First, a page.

USA — Work on several local projects aimed to reduce the threat of wildfire have been halted in light of the state’s economic crisis.
Three projects sponsored by the Butte County Fire Safe Council, have been affected by the state’s Dec. 17 decision to freeze infrastructure spending throughout California
Fire Safe Council Executive Director Calli-Jane Burch said several hundred thousand dollars of the organization’s grant money is essentially frozen, halting progress on the Feather Falls Shaded Fuel Break, the Butte Creek Canyon Fuel Break and the group’s chipper program.
“This has affected us quite significantly,” Burch said.
The Feather Falls project is halfway completed, with the fuel break in Butte Creek Canyon only one-quarter of the way done.
Both projects involve the clearing and chipping of fire fuels in their respective areas in order to reduce wildfire threat, protect watershed habitat, provide safer access to firefighters in case of a fire and clearer exit routes for residents.
Burch said work on both projects completely stopped as soon as she was notified about the Pooled Money Investment Board’s decision, with brush piles still lying on the ground.
“We were in the middle of working and just had to stop,” Burch said. “There are piles of brush waiting to be chipped or burned that we just have to leave until we get the green light.”
The funding for the break in Feather Falls comes largely from the Sierra Nevada Conservancy, with funding for the Butte Creek Canyon break and the residential chipper program provided by Proposition 40.
The $2.6 billion proposition was passed in 2002 to provide local assistance grants for projects that improve the environment and public safety.
Without the funding, these projects will lie dormant, with the opportunity to complete the work shrinking every day.
“We have a small window to work in,” Burch said. “Our work has to be completed before the fire season begins, which is the end of May.”
Joshpae White, Cal Fire-Butte County public information officer, called the loss of funding a “big blow” to firefighters and public safety.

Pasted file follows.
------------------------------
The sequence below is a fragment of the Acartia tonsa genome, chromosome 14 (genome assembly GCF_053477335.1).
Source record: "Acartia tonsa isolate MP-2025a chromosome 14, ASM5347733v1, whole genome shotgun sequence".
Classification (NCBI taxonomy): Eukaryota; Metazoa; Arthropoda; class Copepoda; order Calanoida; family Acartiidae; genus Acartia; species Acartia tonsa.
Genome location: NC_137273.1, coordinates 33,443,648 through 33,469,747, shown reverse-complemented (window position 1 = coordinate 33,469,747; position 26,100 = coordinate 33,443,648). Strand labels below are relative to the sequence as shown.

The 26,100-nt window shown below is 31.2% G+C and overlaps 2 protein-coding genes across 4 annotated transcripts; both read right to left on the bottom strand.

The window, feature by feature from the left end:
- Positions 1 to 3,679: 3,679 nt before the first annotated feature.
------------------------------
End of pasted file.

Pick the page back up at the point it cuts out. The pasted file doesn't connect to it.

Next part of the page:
White said the breaks are a huge resource to firefighters, helping to reduce the intensity of fires and giving fire officials an edge over threatening flames.
Though fire may not be on everyone’s mind in early January, White said work completed now assists in reducing the threat of fire this summer.
“This is the time we need to be preparing for the upcoming fire season,” White said. “We’d like to see this fixed sooner rather than later.”
Burch is hopeful that fuel break work can begin again. Through federal funding the chipping program will still continue. Without state funding, however, the program will be unable to reach the number of residents it typically could.
The project provides Butte County residents with free chipping on trees and brush they have cleared to reduce wildfire threat.
Burch said homeowners should continue to utilize the free resources the council provides as long as they can and use the work that has been completed on the fuel breaks as a model for what their land should look like.
“Unfortunately with the grant stopped, everyone needs to take the personal responsibility to make their lives safe from fire,” Burch said. “Until our projects are back up and running, residents will have to take it upon themselves to reduce their wildfire threat and improve their safety.”